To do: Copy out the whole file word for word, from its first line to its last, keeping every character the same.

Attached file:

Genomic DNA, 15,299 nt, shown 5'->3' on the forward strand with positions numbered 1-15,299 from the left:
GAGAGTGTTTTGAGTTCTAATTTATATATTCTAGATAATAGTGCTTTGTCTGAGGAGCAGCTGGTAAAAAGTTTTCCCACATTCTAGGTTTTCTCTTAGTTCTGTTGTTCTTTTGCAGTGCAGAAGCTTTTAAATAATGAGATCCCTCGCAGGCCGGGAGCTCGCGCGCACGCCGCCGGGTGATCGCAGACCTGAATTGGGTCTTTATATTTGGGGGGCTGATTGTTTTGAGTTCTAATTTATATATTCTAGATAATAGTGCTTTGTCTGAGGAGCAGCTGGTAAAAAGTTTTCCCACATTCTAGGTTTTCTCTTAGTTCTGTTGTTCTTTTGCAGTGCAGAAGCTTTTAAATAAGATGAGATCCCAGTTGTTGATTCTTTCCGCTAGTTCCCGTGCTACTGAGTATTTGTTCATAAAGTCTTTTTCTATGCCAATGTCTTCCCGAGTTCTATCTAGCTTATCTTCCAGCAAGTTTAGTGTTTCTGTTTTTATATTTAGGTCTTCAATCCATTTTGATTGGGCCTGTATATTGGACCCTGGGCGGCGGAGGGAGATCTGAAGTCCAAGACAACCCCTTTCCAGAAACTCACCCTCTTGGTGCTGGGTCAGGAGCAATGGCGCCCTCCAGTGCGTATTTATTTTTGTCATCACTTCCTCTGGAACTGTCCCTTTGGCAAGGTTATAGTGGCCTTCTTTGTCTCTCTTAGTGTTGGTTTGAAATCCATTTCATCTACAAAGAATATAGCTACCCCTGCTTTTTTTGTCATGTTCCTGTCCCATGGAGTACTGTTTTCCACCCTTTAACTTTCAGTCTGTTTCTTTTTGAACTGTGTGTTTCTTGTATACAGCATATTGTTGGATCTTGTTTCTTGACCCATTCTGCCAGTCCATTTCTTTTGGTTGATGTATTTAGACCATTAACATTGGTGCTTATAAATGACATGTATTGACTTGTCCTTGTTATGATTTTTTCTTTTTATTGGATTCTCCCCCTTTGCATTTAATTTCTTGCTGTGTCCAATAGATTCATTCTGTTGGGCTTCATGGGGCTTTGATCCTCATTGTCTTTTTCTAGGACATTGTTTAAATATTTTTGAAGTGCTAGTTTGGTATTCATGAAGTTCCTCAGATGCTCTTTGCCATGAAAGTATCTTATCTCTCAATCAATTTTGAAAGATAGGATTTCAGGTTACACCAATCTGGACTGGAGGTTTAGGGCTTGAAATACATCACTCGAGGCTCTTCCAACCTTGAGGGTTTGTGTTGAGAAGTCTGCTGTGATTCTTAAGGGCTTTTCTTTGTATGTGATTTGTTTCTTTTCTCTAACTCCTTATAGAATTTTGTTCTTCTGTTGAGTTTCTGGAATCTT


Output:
Genomic DNA, 15,299 nt, shown 5'->3' on the forward strand with positions numbered 1-15,299 from the left:
GAGAGTGTTTTGAGTTCTAATTTATATATTCTAGATAATAGTGCTTTGTCTGAGGAGCAGCTGGTAAAAAGTTTTCCCACATTCTAGGTTTTCTCTTAGTTCTGTTGTTCTTTTGCAGTGCAGAAGCTTTTAAATAATGAGATCCCTCGCAGGCCGGGAGCTCGCGCGCACGCCGCCGGGTGATCGCAGACCTGAATTGGGTCTTTATATTTGGGGGGCTGATTGTTTTGAGTTCTAATTTATATATTCTAGATAATAGTGCTTTGTCTGAGGAGCAGCTGGTAAAAAGTTTTCCCACATTCTAGGTTTTCTCTTAGTTCTGTTGTTCTTTTGCAGTGCAGAAGCTTTTAAATAAGATGAGATCCCAGTTGTTGATTCTTTCCGCTAGTTCCCGTGCTACTGAGTATTTGTTCATAAAGTCTTTTTCTATGCCAATGTCTTCCCGAGTTCTATCTAGCTTATCTTCCAGCAAGTTTAGTGTTTCTGTTTTTATATTTAGGTCTTCAATCCATTTTGATTGGGCCTGTATATTGGACCCTGGGCGGCGGAGGGAGATCTGAAGTCCAAGACAACCCCTTTCCAGAAACTCACCCTCTTGGTGCTGGGTCAGGAGCAATGGCGCCCTCCAGTGCGTATTTATTTTTGTCATCACTTCCTCTGGAACTGTCCCTTTGGCAAGGTTATAGTGGCCTTCTTTGTCTCTCTTAGTGTTGGTTTGAAATCCATTTCATCTACAAAGAATATAGCTACCCCTGCTTTTTTTGTCATGTTCCTGTCCCATGGAGTACTGTTTTCCACCCTTTAACTTTCAGTCTGTTTCTTTTTGAACTGTGTGTTTCTTGTATACAGCATATTGTTGGATCTTGTTTCTTGACCCATTCTGCCAGTCCATTTCTTTTGGTTGATGTATTTAGACCATTAACATTGGTGCTTATAAATGACATGTATTGACTTGTCCTTGTTATGATTTTTTCTTTTTATTGGATTCTCCCCCTTTGCATTTAATTTCTTGCTGTGTCCAATAGATTCATTCTGTTGGGCTTCATGGGGCTTTGATCCTCATTGTCTTTTTCTAGGACATTGTTTAAATATTTTTGAAGTGCTAGTTTGGTATTCATGAAGTTCCTCAGATGCTCTTTGCCATGAAAGTATCTTATCTCTCAATCAATTTTGAAAGATAGGATTTCAGGTTACACCAATCTGGACTGGAGGTTTAGGGCTTGAAATACATCACTCGAGGCTCTTCCAACCTTGAGGGTTTGTGTTGAGAAGTCTGCTGTGATTCTTAAGGGCTTTTCTTTGTATGTGATTTGTTTCTTTTCTCTAACTCCTTATAGAATTTTGTTCTTCTGTTGAGTTTCTGGAATCTT